What is Sepsis?

Sepsis, sometimes known as blood poisoning or septicaemia is an extremely serious, often fatal condition that kills around 40,000 people in the UK every year – and being very young, or old, diabetic, pregnant or on long-term steroids puts you at a higher risk.

Sepsis is caused when the body responds abnormally to germs, such as bacteria, when they get into the body and the person’s immune system attacks its own tissues and organs. It can result from any infection, even something as minor as a small cut or bite, sore throat, chest or urine infection.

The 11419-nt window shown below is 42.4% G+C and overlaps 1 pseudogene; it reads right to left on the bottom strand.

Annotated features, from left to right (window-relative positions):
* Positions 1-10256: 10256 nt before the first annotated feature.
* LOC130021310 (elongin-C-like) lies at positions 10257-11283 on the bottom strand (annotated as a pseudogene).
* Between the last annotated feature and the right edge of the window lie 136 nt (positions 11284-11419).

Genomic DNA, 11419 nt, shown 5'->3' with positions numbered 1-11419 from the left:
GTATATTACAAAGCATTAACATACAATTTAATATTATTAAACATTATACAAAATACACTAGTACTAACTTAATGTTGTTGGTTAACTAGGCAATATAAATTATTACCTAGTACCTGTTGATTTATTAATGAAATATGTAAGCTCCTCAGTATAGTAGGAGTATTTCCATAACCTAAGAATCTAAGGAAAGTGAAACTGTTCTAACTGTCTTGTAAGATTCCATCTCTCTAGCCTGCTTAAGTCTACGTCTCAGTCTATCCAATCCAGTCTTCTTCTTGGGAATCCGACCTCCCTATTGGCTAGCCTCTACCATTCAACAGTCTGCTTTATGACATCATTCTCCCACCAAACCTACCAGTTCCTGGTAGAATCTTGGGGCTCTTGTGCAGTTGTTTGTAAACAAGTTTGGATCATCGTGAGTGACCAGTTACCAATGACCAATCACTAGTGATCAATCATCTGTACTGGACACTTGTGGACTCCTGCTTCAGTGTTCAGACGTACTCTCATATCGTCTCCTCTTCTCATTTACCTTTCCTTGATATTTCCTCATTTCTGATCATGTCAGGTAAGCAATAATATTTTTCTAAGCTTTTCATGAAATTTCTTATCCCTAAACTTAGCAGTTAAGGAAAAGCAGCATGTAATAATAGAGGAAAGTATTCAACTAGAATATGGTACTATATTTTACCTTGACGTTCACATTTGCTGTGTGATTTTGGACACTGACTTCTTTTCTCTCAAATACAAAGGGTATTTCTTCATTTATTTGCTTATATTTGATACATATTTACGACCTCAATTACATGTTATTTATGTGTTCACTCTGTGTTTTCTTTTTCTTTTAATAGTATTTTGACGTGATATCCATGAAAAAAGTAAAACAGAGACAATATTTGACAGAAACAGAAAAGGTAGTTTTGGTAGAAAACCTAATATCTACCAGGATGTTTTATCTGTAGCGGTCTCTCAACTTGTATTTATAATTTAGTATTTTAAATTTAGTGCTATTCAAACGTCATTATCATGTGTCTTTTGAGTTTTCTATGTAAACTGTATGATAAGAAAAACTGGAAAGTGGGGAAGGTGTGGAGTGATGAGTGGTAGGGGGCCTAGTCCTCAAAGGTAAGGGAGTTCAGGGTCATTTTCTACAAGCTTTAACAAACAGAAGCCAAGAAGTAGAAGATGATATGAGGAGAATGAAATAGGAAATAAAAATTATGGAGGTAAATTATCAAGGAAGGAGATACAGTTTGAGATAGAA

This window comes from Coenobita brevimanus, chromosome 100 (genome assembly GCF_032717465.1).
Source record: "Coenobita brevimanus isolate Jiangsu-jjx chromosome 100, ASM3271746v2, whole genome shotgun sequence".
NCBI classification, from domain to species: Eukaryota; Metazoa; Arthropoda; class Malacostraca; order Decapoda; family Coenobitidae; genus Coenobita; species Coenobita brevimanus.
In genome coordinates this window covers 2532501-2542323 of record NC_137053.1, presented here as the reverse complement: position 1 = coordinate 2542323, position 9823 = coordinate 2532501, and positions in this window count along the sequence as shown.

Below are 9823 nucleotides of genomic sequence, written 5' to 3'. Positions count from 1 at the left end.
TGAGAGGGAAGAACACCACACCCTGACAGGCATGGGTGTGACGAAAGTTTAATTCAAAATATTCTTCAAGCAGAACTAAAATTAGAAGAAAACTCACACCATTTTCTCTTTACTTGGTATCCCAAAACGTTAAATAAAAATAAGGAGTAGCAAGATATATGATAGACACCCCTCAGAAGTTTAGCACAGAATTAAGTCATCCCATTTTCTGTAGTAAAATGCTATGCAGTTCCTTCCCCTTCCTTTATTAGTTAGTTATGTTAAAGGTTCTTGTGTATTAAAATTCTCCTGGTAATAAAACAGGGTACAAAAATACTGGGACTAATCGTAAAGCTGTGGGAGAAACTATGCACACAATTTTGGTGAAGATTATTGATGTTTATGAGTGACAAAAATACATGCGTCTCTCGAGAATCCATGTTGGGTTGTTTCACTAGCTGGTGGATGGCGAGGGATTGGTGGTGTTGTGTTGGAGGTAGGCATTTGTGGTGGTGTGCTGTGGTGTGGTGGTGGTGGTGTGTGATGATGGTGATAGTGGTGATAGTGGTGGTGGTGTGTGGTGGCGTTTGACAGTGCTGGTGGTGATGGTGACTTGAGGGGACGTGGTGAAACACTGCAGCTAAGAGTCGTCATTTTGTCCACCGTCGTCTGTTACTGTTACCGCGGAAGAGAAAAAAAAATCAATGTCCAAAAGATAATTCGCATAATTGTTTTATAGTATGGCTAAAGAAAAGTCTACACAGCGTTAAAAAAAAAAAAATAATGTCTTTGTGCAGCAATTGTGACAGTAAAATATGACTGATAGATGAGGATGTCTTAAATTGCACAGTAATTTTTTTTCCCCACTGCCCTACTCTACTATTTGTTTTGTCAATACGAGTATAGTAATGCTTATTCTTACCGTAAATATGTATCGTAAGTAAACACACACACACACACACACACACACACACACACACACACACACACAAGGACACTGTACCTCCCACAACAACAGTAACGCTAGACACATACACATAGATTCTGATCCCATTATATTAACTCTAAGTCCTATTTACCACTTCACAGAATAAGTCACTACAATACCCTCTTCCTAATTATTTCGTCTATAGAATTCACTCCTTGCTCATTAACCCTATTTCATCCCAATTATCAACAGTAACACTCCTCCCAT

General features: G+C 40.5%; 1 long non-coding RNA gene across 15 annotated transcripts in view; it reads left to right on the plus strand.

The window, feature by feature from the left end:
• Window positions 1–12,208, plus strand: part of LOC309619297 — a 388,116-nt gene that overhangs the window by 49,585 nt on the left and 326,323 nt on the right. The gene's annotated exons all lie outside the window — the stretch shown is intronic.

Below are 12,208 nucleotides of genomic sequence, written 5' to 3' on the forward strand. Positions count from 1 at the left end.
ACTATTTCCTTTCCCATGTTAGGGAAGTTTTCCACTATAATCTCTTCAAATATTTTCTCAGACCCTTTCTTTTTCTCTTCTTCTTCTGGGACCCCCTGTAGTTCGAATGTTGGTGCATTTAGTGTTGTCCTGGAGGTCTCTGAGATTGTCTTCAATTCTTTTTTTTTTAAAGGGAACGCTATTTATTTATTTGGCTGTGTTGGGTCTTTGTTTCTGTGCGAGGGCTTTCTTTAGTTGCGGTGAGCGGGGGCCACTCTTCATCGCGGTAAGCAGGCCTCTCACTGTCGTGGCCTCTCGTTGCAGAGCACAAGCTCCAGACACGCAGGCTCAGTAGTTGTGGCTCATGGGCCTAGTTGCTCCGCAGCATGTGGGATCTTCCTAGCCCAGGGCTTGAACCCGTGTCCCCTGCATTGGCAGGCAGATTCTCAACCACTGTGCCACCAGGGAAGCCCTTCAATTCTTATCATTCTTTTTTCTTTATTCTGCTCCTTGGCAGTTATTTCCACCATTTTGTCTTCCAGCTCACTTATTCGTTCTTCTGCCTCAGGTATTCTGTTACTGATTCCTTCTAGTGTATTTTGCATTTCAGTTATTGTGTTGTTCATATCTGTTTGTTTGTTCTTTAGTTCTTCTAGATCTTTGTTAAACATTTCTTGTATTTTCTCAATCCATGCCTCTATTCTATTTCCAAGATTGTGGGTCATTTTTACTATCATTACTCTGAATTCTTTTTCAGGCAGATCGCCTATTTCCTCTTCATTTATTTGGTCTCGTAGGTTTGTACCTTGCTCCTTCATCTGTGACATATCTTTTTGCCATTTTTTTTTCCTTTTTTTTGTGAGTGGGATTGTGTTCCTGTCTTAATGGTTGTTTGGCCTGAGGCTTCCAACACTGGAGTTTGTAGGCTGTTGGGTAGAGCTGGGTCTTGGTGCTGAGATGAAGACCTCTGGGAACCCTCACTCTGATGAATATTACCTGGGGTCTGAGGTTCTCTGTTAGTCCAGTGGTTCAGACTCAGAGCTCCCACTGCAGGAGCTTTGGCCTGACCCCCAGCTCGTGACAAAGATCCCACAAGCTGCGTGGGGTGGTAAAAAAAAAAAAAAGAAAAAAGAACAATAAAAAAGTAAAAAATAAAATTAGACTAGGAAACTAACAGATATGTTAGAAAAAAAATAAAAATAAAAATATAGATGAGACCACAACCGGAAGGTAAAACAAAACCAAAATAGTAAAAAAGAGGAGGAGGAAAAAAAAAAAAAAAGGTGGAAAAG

If not treated quickly with fluids and antibiotics, sepsis leads to shock, multiple organ failure and death so it is vital that you know what to look out for.

Signs and symptoms

Seek urgent medical advice if there are early signs of flu-like illness, chest infection, diarrhoea and vomiting or inability to eat and drink, together with one of the symptoms of sepsis listed below

  • Pale, mottled skin.
  • Muscle pain and shivering
  • Slurred speech
  • Breathlessness
  • Failure to pass any urine
  • A sense of ‘impending doom’ or a feeling that they might die

For more information about Sepsis go to: